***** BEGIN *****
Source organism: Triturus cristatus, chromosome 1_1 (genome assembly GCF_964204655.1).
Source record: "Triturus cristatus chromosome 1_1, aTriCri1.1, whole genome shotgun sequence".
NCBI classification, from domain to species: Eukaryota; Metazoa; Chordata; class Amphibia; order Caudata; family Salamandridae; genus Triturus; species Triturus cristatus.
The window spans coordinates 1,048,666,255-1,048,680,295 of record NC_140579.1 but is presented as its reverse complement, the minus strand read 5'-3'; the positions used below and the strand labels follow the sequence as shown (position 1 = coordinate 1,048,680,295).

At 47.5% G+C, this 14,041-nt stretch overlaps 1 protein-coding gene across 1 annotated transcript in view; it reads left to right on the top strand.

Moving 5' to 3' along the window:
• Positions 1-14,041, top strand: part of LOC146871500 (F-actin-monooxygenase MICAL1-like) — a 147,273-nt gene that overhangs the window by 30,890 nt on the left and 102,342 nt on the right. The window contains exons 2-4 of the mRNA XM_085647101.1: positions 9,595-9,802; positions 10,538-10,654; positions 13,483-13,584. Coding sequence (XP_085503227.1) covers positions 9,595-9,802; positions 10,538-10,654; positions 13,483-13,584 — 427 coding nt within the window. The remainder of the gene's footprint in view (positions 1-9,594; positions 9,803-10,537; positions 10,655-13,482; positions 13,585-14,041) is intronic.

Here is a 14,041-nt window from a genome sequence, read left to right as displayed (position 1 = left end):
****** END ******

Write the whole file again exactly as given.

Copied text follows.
Source organism: Triturus cristatus, chromosome 1_1 (genome assembly GCF_964204655.1).
Source record: "Triturus cristatus chromosome 1_1, aTriCri1.1, whole genome shotgun sequence".
NCBI classification, from domain to species: Eukaryota; Metazoa; Chordata; class Amphibia; order Caudata; family Salamandridae; genus Triturus; species Triturus cristatus.
The window spans coordinates 1,048,666,255-1,048,680,295 of record NC_140579.1 but is presented as its reverse complement, the minus strand read 5'-3'; the positions used below and the strand labels follow the sequence as shown (position 1 = coordinate 1,048,680,295).

At 47.5% G+C, this 14,041-nt stretch overlaps 1 protein-coding gene across 1 annotated transcript in view; it reads left to right on the top strand.

Moving 5' to 3' along the window:
• Positions 1-14,041, top strand: part of LOC146871500 (F-actin-monooxygenase MICAL1-like) — a 147,273-nt gene that overhangs the window by 30,890 nt on the left and 102,342 nt on the right. The window contains exons 2-4 of the mRNA XM_085647101.1: positions 9,595-9,802; positions 10,538-10,654; positions 13,483-13,584. Coding sequence (XP_085503227.1) covers positions 9,595-9,802; positions 10,538-10,654; positions 13,483-13,584 — 427 coding nt within the window. The remainder of the gene's footprint in view (positions 1-9,594; positions 9,803-10,537; positions 10,655-13,482; positions 13,585-14,041) is intronic.

Here is a 14,041-nt window from a genome sequence, read left to right as displayed (position 1 = left end):